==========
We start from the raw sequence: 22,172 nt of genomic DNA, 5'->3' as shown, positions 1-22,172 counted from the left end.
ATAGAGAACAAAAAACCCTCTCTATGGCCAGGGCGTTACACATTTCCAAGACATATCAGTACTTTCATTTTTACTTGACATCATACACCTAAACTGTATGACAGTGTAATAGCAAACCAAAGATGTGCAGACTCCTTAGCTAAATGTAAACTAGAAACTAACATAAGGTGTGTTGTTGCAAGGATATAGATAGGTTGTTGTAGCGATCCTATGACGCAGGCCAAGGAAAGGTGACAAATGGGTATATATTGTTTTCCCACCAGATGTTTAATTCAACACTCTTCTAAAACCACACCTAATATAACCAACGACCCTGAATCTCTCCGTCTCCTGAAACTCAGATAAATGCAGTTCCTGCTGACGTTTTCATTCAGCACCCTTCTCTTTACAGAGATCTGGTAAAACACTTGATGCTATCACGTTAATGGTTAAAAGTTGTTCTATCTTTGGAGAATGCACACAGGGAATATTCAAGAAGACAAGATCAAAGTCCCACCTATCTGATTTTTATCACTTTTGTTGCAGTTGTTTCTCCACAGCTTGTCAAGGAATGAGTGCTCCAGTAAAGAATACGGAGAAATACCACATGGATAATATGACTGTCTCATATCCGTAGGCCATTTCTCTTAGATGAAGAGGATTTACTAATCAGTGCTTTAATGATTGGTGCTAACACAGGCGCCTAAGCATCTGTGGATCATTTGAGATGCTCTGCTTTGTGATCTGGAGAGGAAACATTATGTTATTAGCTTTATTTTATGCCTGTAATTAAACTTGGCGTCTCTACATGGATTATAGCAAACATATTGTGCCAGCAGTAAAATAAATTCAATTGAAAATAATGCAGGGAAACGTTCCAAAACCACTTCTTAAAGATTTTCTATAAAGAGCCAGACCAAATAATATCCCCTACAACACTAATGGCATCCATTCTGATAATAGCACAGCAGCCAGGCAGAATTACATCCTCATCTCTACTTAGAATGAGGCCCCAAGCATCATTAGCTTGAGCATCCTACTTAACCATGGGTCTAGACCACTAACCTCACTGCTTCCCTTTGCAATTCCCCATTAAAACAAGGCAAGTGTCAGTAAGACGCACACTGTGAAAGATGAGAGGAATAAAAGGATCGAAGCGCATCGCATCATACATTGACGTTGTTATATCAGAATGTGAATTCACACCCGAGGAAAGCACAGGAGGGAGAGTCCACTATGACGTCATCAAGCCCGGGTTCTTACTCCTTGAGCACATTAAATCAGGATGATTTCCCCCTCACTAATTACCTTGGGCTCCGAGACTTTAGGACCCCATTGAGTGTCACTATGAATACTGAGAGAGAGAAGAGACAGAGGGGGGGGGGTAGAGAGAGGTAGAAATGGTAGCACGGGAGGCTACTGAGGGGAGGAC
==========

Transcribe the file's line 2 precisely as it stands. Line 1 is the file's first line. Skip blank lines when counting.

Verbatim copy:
ATAGAGAACAAAAAACCCTCTCTATGGCCAGGGCGTTACACATTTCCAAGACATATCAGTACTTTCATTTTTACTTGACATCATACACCTAAACTGTATGACAGTGTAATAGCAAACCAAAGATGTGCAGACTCCTTAGCTAAATGTAAACTAGAAACTAACATAAGGTGTGTTGTTGCAAGGATATAGATAGGTTGTTGTAGCGATCCTATGACGCAGGCCAAGGAAAGGTGACAAATGGGTATATATTGTTTTCCCACCAGATGTTTAATTCAACACTCTTCTAAAACCACACCTAATATAACCAACGACCCTGAATCTCTCCGTCTCCTGAAACTCAGATAAATGCAGTTCCTGCTGACGTTTTCATTCAGCACCCTTCTCTTTACAGAGATCTGGTAAAACACTTGATGCTATCACGTTAATGGTTAAAAGTTGTTCTATCTTTGGAGAATGCACACAGGGAATATTCAAGAAGACAAGATCAAAGTCCCACCTATCTGATTTTTATCACTTTTGTTGCAGTTGTTTCTCCACAGCTTGTCAAGGAATGAGTGCTCCAGTAAAGAATACGGAGAAATACCACATGGATAATATGACTGTCTCATATCCGTAGGCCATTTCTCTTAGATGAAGAGGATTTACTAATCAGTGCTTTAATGATTGGTGCTAACACAGGCGCCTAAGCATCTGTGGATCATTTGAGATGCTCTGCTTTGTGATCTGGAGAGGAAACATTATGTTATTAGCTTTATTTTATGCCTGTAATTAAACTTGGCGTCTCTACATGGATTATAGCAAACATATTGTGCCAGCAGTAAAATAAATTCAATTGAAAATAATGCAGGGAAACGTTCCAAAACCACTTCTTAAAGATTTTCTATAAAGAGCCAGACCAAATAATATCCCCTACAACACTAATGGCATCCATTCTGATAATAGCACAGCAGCCAGGCAGAATTACATCCTCATCTCTACTTAGAATGAGGCCCCAAGCATCATTAGCTTGAGCATCCTACTTAACCATGGGTCTAGACCACTAACCTCACTGCTTCCCTTTGCAATTCCCCATTAAAACAAGGCAAGTGTCAGTAAGACGCACACTGTGAAAGATGAGAGGAATAAAAGGATCGAAGCGCATCGCATCATACATTGACGTTGTTATATCAGAATGTGAATTCACACCCGAGGAAAGCACAGGAGGGAGAGTCCACTATGACGTCATCAAGCCCGGGTTCTTACTCCTTGAGCACATTAAATCAGGATGATTTCCCCCTCACTAATTACCTTGGGCTCCGAGACTTTAGGACCCCATTGAGTGTCACTATGAATACTGAGAGAGAGAAGAGACAGAGGGGGGGGGGTAGAGAGAGGTAGAAATGGTAGCACGGGAGGCTACTGAGGGGAGGAC